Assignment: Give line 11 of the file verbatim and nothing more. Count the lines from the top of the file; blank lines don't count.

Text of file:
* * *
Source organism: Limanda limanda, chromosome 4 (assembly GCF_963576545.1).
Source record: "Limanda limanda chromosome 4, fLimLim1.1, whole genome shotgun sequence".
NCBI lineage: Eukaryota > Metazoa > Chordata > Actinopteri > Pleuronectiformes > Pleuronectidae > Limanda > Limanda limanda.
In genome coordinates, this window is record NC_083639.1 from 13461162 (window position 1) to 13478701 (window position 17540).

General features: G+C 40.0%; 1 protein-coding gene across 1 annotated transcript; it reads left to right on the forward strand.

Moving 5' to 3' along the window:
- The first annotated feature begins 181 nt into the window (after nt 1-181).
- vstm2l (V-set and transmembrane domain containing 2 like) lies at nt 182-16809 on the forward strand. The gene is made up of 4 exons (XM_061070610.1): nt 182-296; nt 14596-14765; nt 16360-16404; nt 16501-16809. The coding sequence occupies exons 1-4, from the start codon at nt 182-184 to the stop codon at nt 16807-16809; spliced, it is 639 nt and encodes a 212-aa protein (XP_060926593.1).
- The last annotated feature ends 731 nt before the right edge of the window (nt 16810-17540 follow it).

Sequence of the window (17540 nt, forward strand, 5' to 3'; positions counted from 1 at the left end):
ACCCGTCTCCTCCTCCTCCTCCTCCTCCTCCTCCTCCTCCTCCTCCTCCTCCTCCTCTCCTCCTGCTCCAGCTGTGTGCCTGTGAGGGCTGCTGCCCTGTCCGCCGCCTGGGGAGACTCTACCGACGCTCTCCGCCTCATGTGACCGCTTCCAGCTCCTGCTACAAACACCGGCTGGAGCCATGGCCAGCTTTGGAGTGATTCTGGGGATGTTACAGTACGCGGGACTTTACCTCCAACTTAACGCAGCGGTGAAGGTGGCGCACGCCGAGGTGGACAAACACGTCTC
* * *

ACCCGTCTCCTCCTCCTCCTCCTCCTCCTCCTCCTCCTCCTCCTCCTCCTCCTCCTCTCCTCCTGCTCCAGCTGTGTGCCTGTGAGGGCTGCTGCCCTGTCCGCCGCCTGGGGAGACTCTACCGACGCTCTCCGCCTCATGTGACCGCTTCCAGCTCCTGCTACAAACACCGGCTGGAGCCATGGCCAGCTTTGGAGTGATTCTGGGGATGTTACAGTACGCGGGACTTTACCTCCAACTTAACGCAGCGGTGAAGGTGGCGCACGCCGAGGTGGACAAACACGTCTC